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Julio González

Biography

Widely regarded as the “father of all iron sculpture,” Julio González is best known for his expressive use of iron as a sculptural medium and his close collaboration with the leading artists of his day, including Pablo Picasso and Constantin Brancusi. 

González was born in Barcelona in 1876 to a family of metalworkers. After their father died, González and his brother Joan assumed ownership of the family workshop and focused their attention to furthering their artistic aspirations. The brothers immersed themselves in Barcelona’s vibrant cultural scene, frequenting the Els Quatre Gats café, where they developed friendships with artists such as Pablo Picasso and Joan Miró. González later moved to Paris and undertook training in welding, the technique that would undergird his later artistic successes. While González worked with many of his contemporaries in Paris, his collaboration with Picasso was especially impactful as it provided González with an intellectual framework for creating linear, cubistic sculptures made of iron. González’s work from this time popularized the use of forged and welded iron in artmaking and is unique in that the artist participated directly in the creation of his work, in comparison to many of his contemporaries who sent their work to be executed at foundries.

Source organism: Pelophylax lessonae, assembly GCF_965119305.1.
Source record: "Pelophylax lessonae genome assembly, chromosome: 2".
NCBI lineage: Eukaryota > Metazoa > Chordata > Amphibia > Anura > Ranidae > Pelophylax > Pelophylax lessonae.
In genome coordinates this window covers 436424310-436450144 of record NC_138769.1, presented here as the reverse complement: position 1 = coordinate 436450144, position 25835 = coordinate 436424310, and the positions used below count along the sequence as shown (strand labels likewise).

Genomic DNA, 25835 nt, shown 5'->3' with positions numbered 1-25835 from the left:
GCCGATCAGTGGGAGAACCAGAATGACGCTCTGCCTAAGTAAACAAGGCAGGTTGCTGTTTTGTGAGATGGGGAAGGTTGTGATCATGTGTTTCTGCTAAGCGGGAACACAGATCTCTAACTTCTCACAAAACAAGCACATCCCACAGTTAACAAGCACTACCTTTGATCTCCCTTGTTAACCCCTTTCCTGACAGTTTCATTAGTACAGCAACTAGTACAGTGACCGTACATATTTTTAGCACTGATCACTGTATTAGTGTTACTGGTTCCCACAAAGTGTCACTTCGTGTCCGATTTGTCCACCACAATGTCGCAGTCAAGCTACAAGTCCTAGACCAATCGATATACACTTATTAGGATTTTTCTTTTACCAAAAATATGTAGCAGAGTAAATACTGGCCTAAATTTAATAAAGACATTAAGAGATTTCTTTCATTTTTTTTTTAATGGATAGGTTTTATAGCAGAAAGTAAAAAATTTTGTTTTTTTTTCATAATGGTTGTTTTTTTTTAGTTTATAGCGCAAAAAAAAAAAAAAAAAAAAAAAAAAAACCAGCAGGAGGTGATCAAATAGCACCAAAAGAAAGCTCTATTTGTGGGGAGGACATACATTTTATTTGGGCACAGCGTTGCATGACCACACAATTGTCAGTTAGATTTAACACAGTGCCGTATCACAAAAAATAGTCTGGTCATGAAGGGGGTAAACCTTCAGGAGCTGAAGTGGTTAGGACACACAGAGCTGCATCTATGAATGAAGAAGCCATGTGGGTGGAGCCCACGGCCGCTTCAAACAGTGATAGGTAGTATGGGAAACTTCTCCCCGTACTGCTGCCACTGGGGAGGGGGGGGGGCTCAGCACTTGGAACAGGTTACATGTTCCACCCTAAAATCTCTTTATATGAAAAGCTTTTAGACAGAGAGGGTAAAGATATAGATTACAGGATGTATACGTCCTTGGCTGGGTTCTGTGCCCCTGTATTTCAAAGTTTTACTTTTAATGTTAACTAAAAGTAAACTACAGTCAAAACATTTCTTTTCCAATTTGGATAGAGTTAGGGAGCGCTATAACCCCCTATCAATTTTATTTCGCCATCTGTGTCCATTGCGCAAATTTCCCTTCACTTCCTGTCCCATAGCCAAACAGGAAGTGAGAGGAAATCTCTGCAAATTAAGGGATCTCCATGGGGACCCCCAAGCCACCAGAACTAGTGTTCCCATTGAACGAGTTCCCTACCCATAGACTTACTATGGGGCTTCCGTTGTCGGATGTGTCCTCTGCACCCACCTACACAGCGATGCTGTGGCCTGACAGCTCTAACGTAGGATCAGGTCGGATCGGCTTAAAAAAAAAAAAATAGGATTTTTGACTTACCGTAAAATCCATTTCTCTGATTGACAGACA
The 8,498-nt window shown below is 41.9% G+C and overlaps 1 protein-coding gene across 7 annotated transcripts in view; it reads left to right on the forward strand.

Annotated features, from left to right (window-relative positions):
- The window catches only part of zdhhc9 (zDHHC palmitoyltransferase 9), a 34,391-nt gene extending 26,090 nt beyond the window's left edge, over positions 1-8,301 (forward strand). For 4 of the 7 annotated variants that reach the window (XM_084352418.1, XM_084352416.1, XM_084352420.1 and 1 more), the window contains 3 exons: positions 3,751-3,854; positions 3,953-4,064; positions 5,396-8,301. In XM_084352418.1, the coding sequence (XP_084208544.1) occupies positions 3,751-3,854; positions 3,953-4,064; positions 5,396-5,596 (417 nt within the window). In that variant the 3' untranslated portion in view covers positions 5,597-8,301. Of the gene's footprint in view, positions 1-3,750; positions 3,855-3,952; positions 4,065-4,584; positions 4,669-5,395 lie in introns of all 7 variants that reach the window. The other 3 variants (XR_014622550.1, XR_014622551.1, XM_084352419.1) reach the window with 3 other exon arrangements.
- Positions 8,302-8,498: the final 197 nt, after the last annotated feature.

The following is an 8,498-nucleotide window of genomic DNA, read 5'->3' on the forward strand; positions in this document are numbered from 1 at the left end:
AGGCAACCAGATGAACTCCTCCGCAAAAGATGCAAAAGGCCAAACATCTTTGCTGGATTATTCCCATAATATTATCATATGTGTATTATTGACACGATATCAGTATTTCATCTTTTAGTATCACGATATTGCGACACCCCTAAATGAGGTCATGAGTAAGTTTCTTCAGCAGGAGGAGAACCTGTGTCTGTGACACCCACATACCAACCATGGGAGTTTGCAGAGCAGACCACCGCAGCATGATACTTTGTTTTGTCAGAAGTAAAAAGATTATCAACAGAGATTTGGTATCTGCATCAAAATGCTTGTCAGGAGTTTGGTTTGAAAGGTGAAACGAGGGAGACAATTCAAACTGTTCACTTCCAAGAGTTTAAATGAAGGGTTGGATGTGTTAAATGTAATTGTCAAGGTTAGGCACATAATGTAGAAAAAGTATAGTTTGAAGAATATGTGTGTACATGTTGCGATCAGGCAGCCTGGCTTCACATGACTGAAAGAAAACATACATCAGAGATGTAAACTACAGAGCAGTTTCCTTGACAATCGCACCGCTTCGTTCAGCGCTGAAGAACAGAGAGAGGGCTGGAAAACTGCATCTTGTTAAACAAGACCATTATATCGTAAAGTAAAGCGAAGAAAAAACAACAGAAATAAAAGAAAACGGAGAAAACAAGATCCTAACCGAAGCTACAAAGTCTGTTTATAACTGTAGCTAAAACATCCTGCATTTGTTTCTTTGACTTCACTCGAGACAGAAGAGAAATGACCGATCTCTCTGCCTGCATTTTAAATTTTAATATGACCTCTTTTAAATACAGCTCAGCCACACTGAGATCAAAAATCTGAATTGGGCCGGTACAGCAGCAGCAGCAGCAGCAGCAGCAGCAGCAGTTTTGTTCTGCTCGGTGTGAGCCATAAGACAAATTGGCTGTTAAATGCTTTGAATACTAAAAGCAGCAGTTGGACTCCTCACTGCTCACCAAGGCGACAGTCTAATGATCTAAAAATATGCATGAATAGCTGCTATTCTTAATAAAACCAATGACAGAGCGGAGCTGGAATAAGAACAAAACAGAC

Gonzales’s work has been celebrated during and after his lifetime. He exhibited at the Spanish Pavilion of the 1937’s World Fair in Paris alongside Picasso’s Guernica and his work is represented in the collections of leading cultural institutions such as the Art Institute of Chicago, the Museum of Modern Art, New York, the Museo Nacional Centro de Arte Reina Sofía, Madrid, and the Peggy Guggenheim Collection, Venice. González died in Arceuil, France in 1942.

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